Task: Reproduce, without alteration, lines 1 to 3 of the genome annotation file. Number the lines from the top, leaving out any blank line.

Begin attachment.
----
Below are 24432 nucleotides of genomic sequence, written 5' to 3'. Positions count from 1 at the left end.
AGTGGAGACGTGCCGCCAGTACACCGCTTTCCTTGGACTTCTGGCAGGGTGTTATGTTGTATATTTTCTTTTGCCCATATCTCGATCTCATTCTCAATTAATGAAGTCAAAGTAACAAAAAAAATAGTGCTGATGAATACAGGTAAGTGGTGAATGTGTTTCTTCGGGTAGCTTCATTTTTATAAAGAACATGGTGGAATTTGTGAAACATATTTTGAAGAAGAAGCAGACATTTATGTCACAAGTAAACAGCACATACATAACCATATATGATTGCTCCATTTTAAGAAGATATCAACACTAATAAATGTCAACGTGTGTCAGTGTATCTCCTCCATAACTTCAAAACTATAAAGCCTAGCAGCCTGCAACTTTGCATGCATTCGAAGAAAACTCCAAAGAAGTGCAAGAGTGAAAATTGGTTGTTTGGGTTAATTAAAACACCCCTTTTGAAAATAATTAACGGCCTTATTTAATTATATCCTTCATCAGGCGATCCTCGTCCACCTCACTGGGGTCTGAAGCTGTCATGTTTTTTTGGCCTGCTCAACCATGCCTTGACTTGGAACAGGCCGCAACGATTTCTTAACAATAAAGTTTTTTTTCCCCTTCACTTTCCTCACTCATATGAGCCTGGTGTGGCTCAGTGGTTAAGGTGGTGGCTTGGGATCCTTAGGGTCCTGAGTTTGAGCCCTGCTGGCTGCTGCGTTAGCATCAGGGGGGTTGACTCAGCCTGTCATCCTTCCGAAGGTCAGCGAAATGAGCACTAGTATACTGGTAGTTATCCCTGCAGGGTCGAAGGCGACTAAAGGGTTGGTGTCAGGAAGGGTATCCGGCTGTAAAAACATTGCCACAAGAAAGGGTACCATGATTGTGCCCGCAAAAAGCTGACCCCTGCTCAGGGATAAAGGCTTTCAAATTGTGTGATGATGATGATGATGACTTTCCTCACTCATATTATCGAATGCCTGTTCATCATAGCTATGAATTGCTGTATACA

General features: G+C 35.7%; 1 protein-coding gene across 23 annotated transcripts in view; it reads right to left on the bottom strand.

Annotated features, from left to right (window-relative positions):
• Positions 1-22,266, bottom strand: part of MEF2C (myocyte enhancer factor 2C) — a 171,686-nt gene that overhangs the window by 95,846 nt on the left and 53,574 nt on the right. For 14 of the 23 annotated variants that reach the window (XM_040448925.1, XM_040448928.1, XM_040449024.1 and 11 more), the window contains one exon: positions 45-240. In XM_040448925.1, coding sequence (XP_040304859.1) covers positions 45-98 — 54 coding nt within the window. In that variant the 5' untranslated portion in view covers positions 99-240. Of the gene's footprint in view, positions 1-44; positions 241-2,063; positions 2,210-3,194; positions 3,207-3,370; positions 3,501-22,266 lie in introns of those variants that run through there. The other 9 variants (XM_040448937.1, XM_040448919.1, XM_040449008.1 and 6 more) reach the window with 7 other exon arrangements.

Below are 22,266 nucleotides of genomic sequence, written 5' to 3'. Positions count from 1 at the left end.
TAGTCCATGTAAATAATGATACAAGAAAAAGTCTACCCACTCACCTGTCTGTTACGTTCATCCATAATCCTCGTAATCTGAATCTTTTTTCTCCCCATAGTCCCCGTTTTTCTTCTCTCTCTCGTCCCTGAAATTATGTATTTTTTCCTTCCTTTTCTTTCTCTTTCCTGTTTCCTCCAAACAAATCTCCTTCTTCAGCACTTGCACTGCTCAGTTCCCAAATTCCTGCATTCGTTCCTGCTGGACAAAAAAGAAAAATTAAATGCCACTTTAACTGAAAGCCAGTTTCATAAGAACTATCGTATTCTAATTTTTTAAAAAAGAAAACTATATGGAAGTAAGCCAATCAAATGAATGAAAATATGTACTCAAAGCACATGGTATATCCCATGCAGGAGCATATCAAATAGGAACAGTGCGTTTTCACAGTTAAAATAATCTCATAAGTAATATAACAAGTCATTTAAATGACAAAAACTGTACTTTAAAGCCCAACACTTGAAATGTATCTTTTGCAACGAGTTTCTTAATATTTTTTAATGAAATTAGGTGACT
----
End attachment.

Below are 24432 nucleotides of genomic sequence, written 5' to 3'. Positions count from 1 at the left end.
AGTGGAGACGTGCCGCCAGTACACCGCTTTCCTTGGACTTCTGGCAGGGTGTTATGTTGTATATTTTCTTTTGCCCATATCTCGATCTCATTCTCAATTAATGAAGTCAAAGTAACAAAAAAAATAGTGCTGATGAATACAGGTAAGTGGTGAATGTGTTTCTTCGGGTAGCTTCATTTTTATAAAGAACATGGTGGAATTTGTGAAACATATTTTGAAGAAGAAGCAGACATTTATGTCACAAGTAAACAGCACATACATAACCATATATGATTGCTCCATTTTAAGAAGATATCAACACTAATAAATGTCAACGTGTGTCAGTGTATCTCCTCCATAACTTCAAAACTATAAAGCCTAGCAGCCTGCAACTTTGCATGCATTCGAAGAAAACTCCAAAGAAGTGCAAGAGTGAAAATTGGTTGTTTGGGTTAATTAAAACACCCCTTTTGAAAATAATTAACGGCCTTATTTAATTATATCCTTCATCAGGCGATCCTCGTCCACCTCACTGGGGTCTGAAGCTGTCATGTTTTTTTGGCCTGCTCAACCATGCCTTGACTTGGAACAGGCCGCAACGATTTCTTAACAATAAAGTTTTTTTTCCCCTTCACTTTCCTCACTCATATGAGCCTGGTGTGGCTCAGTGGTTAAGGTGGTGGCTTGGGATCCTTAGGGTCCTGAGTTTGAGCCCTGCTGGCTGCTGCGTTAGCATCAGGGGGGTTGACTCAGCCTGTCATCCTTCCGAAGGTCAGCGAAATGAGCACTAGTATACTGGTAGTTATCCCTGCAGGGTCGAAGGCGACTAAAGGGTTGGTGTCAGGAAGGGTATCCGGCTGTAAAAACATTGCCACAAGAAAGGGTACCATGATTGTGCCCGCAAAAAGCTGACCCCTGCTCAGGGATAAAGGCTTTCAAATTGTGTGATGATGATGATGATGACTTTCCTCACTCATATTATCGAATGCCTGTTCATCATAGCTATGAATTGCTGTATACA

General features: G+C 35.7%; 1 protein-coding gene across 23 annotated transcripts in view; it reads right to left on the bottom strand.